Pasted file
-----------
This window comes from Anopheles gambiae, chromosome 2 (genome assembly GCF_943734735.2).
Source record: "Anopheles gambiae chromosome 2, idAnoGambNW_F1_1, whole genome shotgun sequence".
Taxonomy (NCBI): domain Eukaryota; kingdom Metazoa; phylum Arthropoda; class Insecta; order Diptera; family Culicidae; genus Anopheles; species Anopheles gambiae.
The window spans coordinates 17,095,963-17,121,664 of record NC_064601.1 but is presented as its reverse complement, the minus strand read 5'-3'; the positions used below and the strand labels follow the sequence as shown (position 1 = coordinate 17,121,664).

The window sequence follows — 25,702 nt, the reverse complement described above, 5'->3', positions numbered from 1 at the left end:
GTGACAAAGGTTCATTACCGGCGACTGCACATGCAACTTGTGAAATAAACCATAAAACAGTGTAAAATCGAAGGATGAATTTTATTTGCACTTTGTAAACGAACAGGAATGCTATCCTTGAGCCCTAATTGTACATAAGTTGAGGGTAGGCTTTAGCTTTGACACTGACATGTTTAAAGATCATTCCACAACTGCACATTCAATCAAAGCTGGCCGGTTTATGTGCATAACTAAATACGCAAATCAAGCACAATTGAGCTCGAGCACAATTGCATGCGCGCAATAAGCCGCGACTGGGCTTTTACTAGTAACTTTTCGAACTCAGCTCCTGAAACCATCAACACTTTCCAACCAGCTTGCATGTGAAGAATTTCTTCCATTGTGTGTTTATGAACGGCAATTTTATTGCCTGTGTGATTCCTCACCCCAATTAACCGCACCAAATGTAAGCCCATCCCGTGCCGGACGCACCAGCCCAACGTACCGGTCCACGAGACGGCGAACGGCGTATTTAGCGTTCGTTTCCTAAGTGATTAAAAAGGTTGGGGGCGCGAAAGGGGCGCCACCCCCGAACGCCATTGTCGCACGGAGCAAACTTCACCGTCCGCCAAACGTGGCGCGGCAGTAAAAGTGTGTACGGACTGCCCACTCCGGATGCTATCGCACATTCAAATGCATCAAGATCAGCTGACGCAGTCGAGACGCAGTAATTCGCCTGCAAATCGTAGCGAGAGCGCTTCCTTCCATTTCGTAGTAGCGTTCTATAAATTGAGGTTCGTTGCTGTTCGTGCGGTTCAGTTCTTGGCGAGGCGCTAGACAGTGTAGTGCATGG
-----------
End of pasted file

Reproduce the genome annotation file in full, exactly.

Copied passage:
This window comes from Anopheles gambiae, chromosome 2 (genome assembly GCF_943734735.2).
Source record: "Anopheles gambiae chromosome 2, idAnoGambNW_F1_1, whole genome shotgun sequence".
Taxonomy (NCBI): domain Eukaryota; kingdom Metazoa; phylum Arthropoda; class Insecta; order Diptera; family Culicidae; genus Anopheles; species Anopheles gambiae.
The window spans coordinates 17,095,963-17,121,664 of record NC_064601.1 but is presented as its reverse complement, the minus strand read 5'-3'; the positions used below and the strand labels follow the sequence as shown (position 1 = coordinate 17,121,664).

The window sequence follows — 25,702 nt, the reverse complement described above, 5'->3', positions numbered from 1 at the left end:
GTGACAAAGGTTCATTACCGGCGACTGCACATGCAACTTGTGAAATAAACCATAAAACAGTGTAAAATCGAAGGATGAATTTTATTTGCACTTTGTAAACGAACAGGAATGCTATCCTTGAGCCCTAATTGTACATAAGTTGAGGGTAGGCTTTAGCTTTGACACTGACATGTTTAAAGATCATTCCACAACTGCACATTCAATCAAAGCTGGCCGGTTTATGTGCATAACTAAATACGCAAATCAAGCACAATTGAGCTCGAGCACAATTGCATGCGCGCAATAAGCCGCGACTGGGCTTTTACTAGTAACTTTTCGAACTCAGCTCCTGAAACCATCAACACTTTCCAACCAGCTTGCATGTGAAGAATTTCTTCCATTGTGTGTTTATGAACGGCAATTTTATTGCCTGTGTGATTCCTCACCCCAATTAACCGCACCAAATGTAAGCCCATCCCGTGCCGGACGCACCAGCCCAACGTACCGGTCCACGAGACGGCGAACGGCGTATTTAGCGTTCGTTTCCTAAGTGATTAAAAAGGTTGGGGGCGCGAAAGGGGCGCCACCCCCGAACGCCATTGTCGCACGGAGCAAACTTCACCGTCCGCCAAACGTGGCGCGGCAGTAAAAGTGTGTACGGACTGCCCACTCCGGATGCTATCGCACATTCAAATGCATCAAGATCAGCTGACGCAGTCGAGACGCAGTAATTCGCCTGCAAATCGTAGCGAGAGCGCTTCCTTCCATTTCGTAGTAGCGTTCTATAAATTGAGGTTCGTTGCTGTTCGTGCGGTTCAGTTCTTGGCGAGGCGCTAGACAGTGTAGTGCATGG